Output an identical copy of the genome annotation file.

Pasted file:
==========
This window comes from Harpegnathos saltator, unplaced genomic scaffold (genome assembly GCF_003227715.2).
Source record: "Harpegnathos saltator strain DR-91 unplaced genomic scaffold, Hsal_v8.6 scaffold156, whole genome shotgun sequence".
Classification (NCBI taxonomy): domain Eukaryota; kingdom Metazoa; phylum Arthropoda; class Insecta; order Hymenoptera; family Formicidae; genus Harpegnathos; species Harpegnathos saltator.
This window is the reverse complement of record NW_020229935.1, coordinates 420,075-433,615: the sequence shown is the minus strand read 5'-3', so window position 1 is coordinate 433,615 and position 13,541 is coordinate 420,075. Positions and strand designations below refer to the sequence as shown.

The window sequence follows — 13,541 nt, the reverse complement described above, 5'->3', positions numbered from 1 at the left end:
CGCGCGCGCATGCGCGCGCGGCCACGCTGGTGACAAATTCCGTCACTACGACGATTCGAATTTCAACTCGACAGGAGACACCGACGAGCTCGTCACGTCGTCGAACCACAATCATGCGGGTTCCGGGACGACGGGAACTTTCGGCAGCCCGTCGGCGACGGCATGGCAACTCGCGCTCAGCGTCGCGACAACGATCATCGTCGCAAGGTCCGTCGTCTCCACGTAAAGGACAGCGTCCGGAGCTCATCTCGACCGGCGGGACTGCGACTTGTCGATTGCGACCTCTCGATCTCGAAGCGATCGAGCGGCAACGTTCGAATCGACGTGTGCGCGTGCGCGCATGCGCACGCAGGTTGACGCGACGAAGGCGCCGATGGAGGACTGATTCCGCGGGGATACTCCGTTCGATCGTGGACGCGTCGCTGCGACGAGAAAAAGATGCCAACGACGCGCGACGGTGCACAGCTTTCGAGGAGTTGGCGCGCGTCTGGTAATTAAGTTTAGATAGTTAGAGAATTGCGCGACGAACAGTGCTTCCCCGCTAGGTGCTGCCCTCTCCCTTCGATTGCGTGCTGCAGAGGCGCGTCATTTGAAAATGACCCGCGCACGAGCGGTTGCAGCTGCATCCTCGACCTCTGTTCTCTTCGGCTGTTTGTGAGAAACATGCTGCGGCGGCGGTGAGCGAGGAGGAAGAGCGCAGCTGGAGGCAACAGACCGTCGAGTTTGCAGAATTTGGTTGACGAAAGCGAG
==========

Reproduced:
This window comes from Harpegnathos saltator, unplaced genomic scaffold (genome assembly GCF_003227715.2).
Source record: "Harpegnathos saltator strain DR-91 unplaced genomic scaffold, Hsal_v8.6 scaffold156, whole genome shotgun sequence".
Classification (NCBI taxonomy): domain Eukaryota; kingdom Metazoa; phylum Arthropoda; class Insecta; order Hymenoptera; family Formicidae; genus Harpegnathos; species Harpegnathos saltator.
This window is the reverse complement of record NW_020229935.1, coordinates 420,075-433,615: the sequence shown is the minus strand read 5'-3', so window position 1 is coordinate 433,615 and position 13,541 is coordinate 420,075. Positions and strand designations below refer to the sequence as shown.

The window sequence follows — 13,541 nt, the reverse complement described above, 5'->3', positions numbered from 1 at the left end:
CGCGCGCGCATGCGCGCGCGGCCACGCTGGTGACAAATTCCGTCACTACGACGATTCGAATTTCAACTCGACAGGAGACACCGACGAGCTCGTCACGTCGTCGAACCACAATCATGCGGGTTCCGGGACGACGGGAACTTTCGGCAGCCCGTCGGCGACGGCATGGCAACTCGCGCTCAGCGTCGCGACAACGATCATCGTCGCAAGGTCCGTCGTCTCCACGTAAAGGACAGCGTCCGGAGCTCATCTCGACCGGCGGGACTGCGACTTGTCGATTGCGACCTCTCGATCTCGAAGCGATCGAGCGGCAACGTTCGAATCGACGTGTGCGCGTGCGCGCATGCGCACGCAGGTTGACGCGACGAAGGCGCCGATGGAGGACTGATTCCGCGGGGATACTCCGTTCGATCGTGGACGCGTCGCTGCGACGAGAAAAAGATGCCAACGACGCGCGACGGTGCACAGCTTTCGAGGAGTTGGCGCGCGTCTGGTAATTAAGTTTAGATAGTTAGAGAATTGCGCGACGAACAGTGCTTCCCCGCTAGGTGCTGCCCTCTCCCTTCGATTGCGTGCTGCAGAGGCGCGTCATTTGAAAATGACCCGCGCACGAGCGGTTGCAGCTGCATCCTCGACCTCTGTTCTCTTCGGCTGTTTGTGAGAAACATGCTGCGGCGGCGGTGAGCGAGGAGGAAGAGCGCAGCTGGAGGCAACAGACCGTCGAGTTTGCAGAATTTGGTTGACGAAAGCGAG